Following a Master Model Maker - HMS Lion
By George Elder and Bruce Gordon
Part 12
Questions & Answers About Model Making
From Tom Stockton:
(1) When the "master" model is finished -- it is used to make a mold (or molds) to cast models?

A:  Yes. The hull and each of its subcomponents are used to make molds -- with parts such as the Boats, cranes, etc., being done in molds that can hold several parts at once. The Germans have a technique that allows them to cast nearly an entire model in situ, but that involves a level of mold making that is beyond my knowledge.

(2) Roughly, how many molds can be cast from a single "master"?

A:  It depends on the complexity and material being used. For example, pewter melts at a relatively high temperature, and this can degrade molds much more quickly than will an alloy with a lower melting point. Moreover, if a certain part is very thick, such as the hull of an ocean liner, the volume of metal will cool more slowly, and thus expose the mold to heat for a prolonged time -- with a correlating negative effect on the mold. In resin casting, removing the pieces from the molds is the main concern. The high vacuums used in some resin casting techniques can intermix with undercuts and the like, and form trap-like areas that pull on certain aspects of the molds. This can result in tears -- or so I am told. A way around this it to use complex multipiece molds, which fit together sort of like a puzzle. These can be expensive to make. I have no idea how the German mold-making process works, and I suspect that is a process that will remain kept close to the vest. In general, the mold of a small ship like a destroyer will last longer than one for a large complex ship. One may get 200+ good copies from the mold of a DD, and less than 100 for a complicated battleship. Lastly, the type of material used to make the molds is very important, and will also influence mold-life. These are just generalities!

(2) Roughly, how many molds can be cast from a single "master"?

I answered this incorrectly because I was in too much of a hurry. Usually, a model maker uses the initial master to first make submasters. These submasters are then used to make molds, and are often damaged during the mold-making process. However, this does no harm to the master. Thus making new masters for molds is not such a daunting proposition... unless one makes so many submasters that the original is dinged beyond repair. Well, this is my understanding.

(3) And then, how many models (or sets of parts) can be expected to be cast from a single mold?

A: This is totally dependent on how the mold is arranged and has no single answer. In general, parts with smooth surfaces are less stressful on molds than would be a complicated AA gun with shields and lots of barrels.

(4) I know it has been discussed here on the message board before -- metal vs. resin -- but from a model maker and/or retailer's standpoint, is there a big advantage to casting in one medium over the other?  If I recall correctly, many collectors prefer the "heft" of metal models, but resin is "easier" on the molds... and also a little easier to pick up the finely modeled details. Or am I not remembering correctly?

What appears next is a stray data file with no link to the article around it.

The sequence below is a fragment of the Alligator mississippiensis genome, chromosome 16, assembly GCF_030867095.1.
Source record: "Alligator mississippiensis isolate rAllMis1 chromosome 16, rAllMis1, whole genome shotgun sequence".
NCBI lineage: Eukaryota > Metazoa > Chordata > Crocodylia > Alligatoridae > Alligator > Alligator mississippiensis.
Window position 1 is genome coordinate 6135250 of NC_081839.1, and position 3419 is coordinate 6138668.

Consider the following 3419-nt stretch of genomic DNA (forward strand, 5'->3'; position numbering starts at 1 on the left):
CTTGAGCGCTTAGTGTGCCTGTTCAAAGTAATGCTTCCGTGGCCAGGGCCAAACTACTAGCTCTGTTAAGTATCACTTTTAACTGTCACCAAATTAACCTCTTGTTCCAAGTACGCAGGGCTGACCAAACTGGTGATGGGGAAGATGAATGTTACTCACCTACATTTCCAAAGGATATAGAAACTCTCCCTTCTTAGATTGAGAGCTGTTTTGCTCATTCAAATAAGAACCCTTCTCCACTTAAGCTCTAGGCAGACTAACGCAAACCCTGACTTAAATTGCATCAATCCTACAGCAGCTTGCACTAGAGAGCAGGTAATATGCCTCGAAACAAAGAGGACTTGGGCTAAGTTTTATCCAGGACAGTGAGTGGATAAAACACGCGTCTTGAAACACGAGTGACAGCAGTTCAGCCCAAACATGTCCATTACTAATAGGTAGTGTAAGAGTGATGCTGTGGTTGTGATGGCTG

A:  Resin is not always easier on the molds!  Furthermore, a bad resin casting results in a complete loss because the resin cannot be reused -- while metal can. There is great debate in this area, and all sides have valid points. The casters who prefer resin opine that it offers excellent resolution and crispness (sharp angles) that is hard to match with other materials. Extreme heat is not required, and some find this an advantage. Those who prefer metal note that guns and masts can be bent back into shape should they be tweaked, although the newer kinds of resins have considerable play. Metal may be easier to strip and repaint than resin, while the newer resins are less prone to pitting. There are numerous issues here, and I'm not getting into all them.

Overall, I think the metal casters have a wealth of experience to draw upon that goes back over 100 years!  The artists in this area understand different alloys and how to use them and their work speaks for itself.  Resin is a more recent tool, but Alain, Len Jordan, and others have amply demonstrated that great detail can be captured. Moreover, the newer resins are very stable, which is something most metal alloys have always had -- other than the dreaded lead-rot disease. I have no preference here, because both materials offer good results. I know that the Lion will be made of a resin material that takes quite a while to cure -- and this will slow production. The wait is worth it because of the material properties of the resin, which is said to be capable of capturing great detail while also offering a good degree of flexibility and long-term material stability. There are well over 4,000 types of resin, so many choices exist. As for metal alloys, there is much room for experimentation here, and Herr Kraus, Norbert, and others are constantly seeking to refine the materials they use.

From Chuck Duggie:
(5)  I have some small experience in metal and resin casting, D&D figures and micro-armor. I presume you make the masters a certain amount oversize?  Thereby allowing for shrinkage in molds and castings, so that the finished ships come out at 1/1250. If I recall correctly, we allowed 4% shrinkage in our particular alloy so made our D&D figures 4% oversize.

A:  The amount of shrinkage factored in depends on the type of resin or metal alloy being used to make the castings. Some resins, albeit they are a bit more expensive, have no appreciable shrinkage. This is the material we have opted for, and at considerable cost relative to other resins.